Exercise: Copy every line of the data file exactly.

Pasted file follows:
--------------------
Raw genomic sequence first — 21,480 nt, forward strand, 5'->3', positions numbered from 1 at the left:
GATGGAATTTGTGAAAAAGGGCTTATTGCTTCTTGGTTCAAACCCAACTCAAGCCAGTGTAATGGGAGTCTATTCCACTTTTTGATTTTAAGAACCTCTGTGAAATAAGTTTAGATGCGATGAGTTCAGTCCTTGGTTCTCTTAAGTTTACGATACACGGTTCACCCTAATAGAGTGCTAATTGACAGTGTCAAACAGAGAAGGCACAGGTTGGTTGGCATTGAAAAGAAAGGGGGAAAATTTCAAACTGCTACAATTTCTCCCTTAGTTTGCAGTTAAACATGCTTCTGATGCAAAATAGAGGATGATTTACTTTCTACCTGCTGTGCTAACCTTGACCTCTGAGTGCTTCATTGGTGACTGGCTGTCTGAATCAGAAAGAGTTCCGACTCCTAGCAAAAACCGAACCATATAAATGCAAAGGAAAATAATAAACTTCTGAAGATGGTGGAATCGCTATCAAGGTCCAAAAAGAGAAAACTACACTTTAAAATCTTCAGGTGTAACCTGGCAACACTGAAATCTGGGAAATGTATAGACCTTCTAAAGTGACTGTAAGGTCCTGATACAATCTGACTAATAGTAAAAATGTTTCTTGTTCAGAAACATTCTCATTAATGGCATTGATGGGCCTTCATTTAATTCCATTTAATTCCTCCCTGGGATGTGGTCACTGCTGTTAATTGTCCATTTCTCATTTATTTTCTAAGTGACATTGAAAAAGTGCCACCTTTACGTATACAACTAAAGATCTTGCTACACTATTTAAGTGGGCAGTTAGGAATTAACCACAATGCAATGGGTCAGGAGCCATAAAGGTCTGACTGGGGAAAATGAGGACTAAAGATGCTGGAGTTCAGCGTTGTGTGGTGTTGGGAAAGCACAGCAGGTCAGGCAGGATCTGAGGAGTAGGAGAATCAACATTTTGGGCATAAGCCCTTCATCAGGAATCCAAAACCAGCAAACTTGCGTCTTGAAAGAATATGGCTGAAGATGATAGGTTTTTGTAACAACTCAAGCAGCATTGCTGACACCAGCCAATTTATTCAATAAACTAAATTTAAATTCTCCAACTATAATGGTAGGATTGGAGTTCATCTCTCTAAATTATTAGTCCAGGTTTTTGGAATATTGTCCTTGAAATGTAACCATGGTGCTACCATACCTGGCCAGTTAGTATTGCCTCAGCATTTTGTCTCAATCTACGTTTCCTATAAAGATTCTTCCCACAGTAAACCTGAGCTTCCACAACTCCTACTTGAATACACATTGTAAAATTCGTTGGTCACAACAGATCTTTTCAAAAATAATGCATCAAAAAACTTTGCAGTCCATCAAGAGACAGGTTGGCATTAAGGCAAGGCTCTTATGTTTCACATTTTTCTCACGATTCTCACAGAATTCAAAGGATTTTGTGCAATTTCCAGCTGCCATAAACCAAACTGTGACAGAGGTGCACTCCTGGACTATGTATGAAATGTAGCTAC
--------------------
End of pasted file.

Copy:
Raw genomic sequence first — 21,480 nt, forward strand, 5'->3', positions numbered from 1 at the left:
GATGGAATTTGTGAAAAAGGGCTTATTGCTTCTTGGTTCAAACCCAACTCAAGCCAGTGTAATGGGAGTCTATTCCACTTTTTGATTTTAAGAACCTCTGTGAAATAAGTTTAGATGCGATGAGTTCAGTCCTTGGTTCTCTTAAGTTTACGATACACGGTTCACCCTAATAGAGTGCTAATTGACAGTGTCAAACAGAGAAGGCACAGGTTGGTTGGCATTGAAAAGAAAGGGGGAAAATTTCAAACTGCTACAATTTCTCCCTTAGTTTGCAGTTAAACATGCTTCTGATGCAAAATAGAGGATGATTTACTTTCTACCTGCTGTGCTAACCTTGACCTCTGAGTGCTTCATTGGTGACTGGCTGTCTGAATCAGAAAGAGTTCCGACTCCTAGCAAAAACCGAACCATATAAATGCAAAGGAAAATAATAAACTTCTGAAGATGGTGGAATCGCTATCAAGGTCCAAAAAGAGAAAACTACACTTTAAAATCTTCAGGTGTAACCTGGCAACACTGAAATCTGGGAAATGTATAGACCTTCTAAAGTGACTGTAAGGTCCTGATACAATCTGACTAATAGTAAAAATGTTTCTTGTTCAGAAACATTCTCATTAATGGCATTGATGGGCCTTCATTTAATTCCATTTAATTCCTCCCTGGGATGTGGTCACTGCTGTTAATTGTCCATTTCTCATTTATTTTCTAAGTGACATTGAAAAAGTGCCACCTTTACGTATACAACTAAAGATCTTGCTACACTATTTAAGTGGGCAGTTAGGAATTAACCACAATGCAATGGGTCAGGAGCCATAAAGGTCTGACTGGGGAAAATGAGGACTAAAGATGCTGGAGTTCAGCGTTGTGTGGTGTTGGGAAAGCACAGCAGGTCAGGCAGGATCTGAGGAGTAGGAGAATCAACATTTTGGGCATAAGCCCTTCATCAGGAATCCAAAACCAGCAAACTTGCGTCTTGAAAGAATATGGCTGAAGATGATAGGTTTTTGTAACAACTCAAGCAGCATTGCTGACACCAGCCAATTTATTCAATAAACTAAATTTAAATTCTCCAACTATAATGGTAGGATTGGAGTTCATCTCTCTAAATTATTAGTCCAGGTTTTTGGAATATTGTCCTTGAAATGTAACCATGGTGCTACCATACCTGGCCAGTTAGTATTGCCTCAGCATTTTGTCTCAATCTACGTTTCCTATAAAGATTCTTCCCACAGTAAACCTGAGCTTCCACAACTCCTACTTGAATACACATTGTAAAATTCGTTGGTCACAACAGATCTTTTCAAAAATAATGCATCAAAAAACTTTGCAGTCCATCAAGAGACAGGTTGGCATTAAGGCAAGGCTCTTATGTTTCACATTTTTCTCACGATTCTCACAGAATTCAAAGGATTTTGTGCAATTTCCAGCTGCCATAAACCAAACTGTGACAGAGGTGCACTCCTGGACTATGTATGAAATGTAGCTAC